It’s the same word the opposition used to describe the cost of living payment announced in last week’s budget.
Mark Mitchell, National’s police spokesperson, said the $6 million crime prevention plan is too little, too late. “Youths stealing cars and driving them into retail premises have been causing thousands of dollars of damage for businesses and communities for months,” he said.
“The minister’s announcement of $6 million won’t stretch very far, forcing some businesses to fend for themselves.”
The package, announced earlier today, will see money from the proceeds of crimes fund go towards solutions such as installing bollards for small businesses. It’s an approach similar to that taken by the government to counter dairy robberies, when funding for smoke cannons was provided.
It comes following weeks of pressure on the government to act after a spike in ram raids and youth crime around the country.
Mitchell said the announcement amounted to nothing more than a photo op for police minister Poto Williams. “Labour is good at announcing funding but fails to deliver better outcomes for New Zealanders,” he said.
There have been 16 more deaths of people with Covid-19, bringing our pandemic death toll up to 1,102 and the seven-day rolling average of reported deaths to 12.
Of the deaths being reported today, seven were from the Auckland region, three were from Canterbury, three were from the Wellington region, one was from Lakes, one was from Bay of Plenty, and one was from Southern.
Two people were their 60s, two were in their 70s, eight were in their 80s, and four were aged over 90. Nine were female and seven were male.
There are now 355 people in hospital with Covid-19, including 12 in intensive care.
Another 7,591 community cases have been announced nationwide. The seven-day rolling average of community case numbers today is 7,095 – last Thursday, it was 7,981.
In Auckland, another 2,520 cases were confirmed overnight.
In partnership with Massey University, we’re very excited to announce the third season of Conversations That Count – Ngā Kōrero Whai Take, our thought-provoking podcast series about the issues facing Aotearoa and te ao whanui. The season’s first episode takes a close look at what’s wrong with literacy education in New Zealand.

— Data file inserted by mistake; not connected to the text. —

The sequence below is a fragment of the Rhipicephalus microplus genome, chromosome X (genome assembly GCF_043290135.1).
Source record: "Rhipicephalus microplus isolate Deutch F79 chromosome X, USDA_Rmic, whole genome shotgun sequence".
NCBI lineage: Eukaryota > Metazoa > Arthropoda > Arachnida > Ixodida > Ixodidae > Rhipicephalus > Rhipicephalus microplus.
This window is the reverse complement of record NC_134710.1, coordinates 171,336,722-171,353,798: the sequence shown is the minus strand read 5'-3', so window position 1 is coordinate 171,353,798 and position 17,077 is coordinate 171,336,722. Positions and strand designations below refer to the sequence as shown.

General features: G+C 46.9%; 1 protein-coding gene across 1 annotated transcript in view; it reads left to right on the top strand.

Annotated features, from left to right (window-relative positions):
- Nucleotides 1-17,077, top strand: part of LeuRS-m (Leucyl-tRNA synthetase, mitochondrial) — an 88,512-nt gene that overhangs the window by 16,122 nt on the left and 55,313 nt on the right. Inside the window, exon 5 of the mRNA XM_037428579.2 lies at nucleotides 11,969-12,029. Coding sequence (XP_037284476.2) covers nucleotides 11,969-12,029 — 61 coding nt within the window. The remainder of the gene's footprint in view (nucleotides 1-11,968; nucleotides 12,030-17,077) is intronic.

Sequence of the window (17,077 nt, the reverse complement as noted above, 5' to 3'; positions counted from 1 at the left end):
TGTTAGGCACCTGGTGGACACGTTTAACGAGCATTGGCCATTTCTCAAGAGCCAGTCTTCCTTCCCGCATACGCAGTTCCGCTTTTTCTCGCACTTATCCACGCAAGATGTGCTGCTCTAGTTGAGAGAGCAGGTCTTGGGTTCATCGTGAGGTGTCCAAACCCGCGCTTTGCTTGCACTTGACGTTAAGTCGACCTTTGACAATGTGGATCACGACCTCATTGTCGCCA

We know that our learners are falling behind global benchmarks, but do we know why? And what can we do to correct this worrying trend? Join host Stacey Morrison and guests Dr Christine Braid, Helena Baker and Josie Woon for an insightful, challenging and ultimately optimistic kōrero about this hugely important issue – click here to listen on The Spinoff Podcast Network, and make sure to subscribe for new episodes monthly. (Sponsored)
It looks as though prime minister Jacinda Ardern will be getting her sit-down meeting with president Joe Biden after all.
1News’ political editor Jessica Mutch McKay has reported that the US Ambassador to New Zealand has flown to Washington. That’s a strong indication that a meeting between the two leaders is back on track, or at least that final logistical discussions are under way.
The reason for the delay in confirming a meeting stems from Ardern’s Covid-19 infection last week. While the prime minister recovered over the weekend, the White House has strict protocols around people who have caught the virus.
Speaking to media today, Ardern remained coy on whether discussions between the White House and NZ government officials had progressed but hinted that arrangements were being made.
The government has announced a $6 million crime prevention package as it hopes to counter a spike in ram raids.
The money comes from the proceeds of crimes fund and will go towards solutions such as installing bollards for small businesses.
Police minister Poto Williams has been under pressure from the opposition to act on ram raids and an apparent rise in crime. She said the government has heard the concerns of small businesses. “This funding will enable police to work closely with vulnerable small retailers to identify effective and practical solutions based on the particular features of each location,” she said.
“Police will also look at the range of crime and security risks each small retailer may face, and other options such as fog cannons, security alarms, or screens may be considered,”
It’s a similar approach to that taken by the government back in 2018, when it provided funding for dairy owners to have smoke cannons installed.
Police will establish and manage the programme of funding for small retailer crime prevention, with work beginning in Auckland and expanding if required.
The bowel screening age will be dropped from 60 to 50 for Māori and Pacific peoples.
The government’s spending $36 million from this year’s budget over the next four years, with the aim of allowing an additional 60,000 people to receive a screening each year.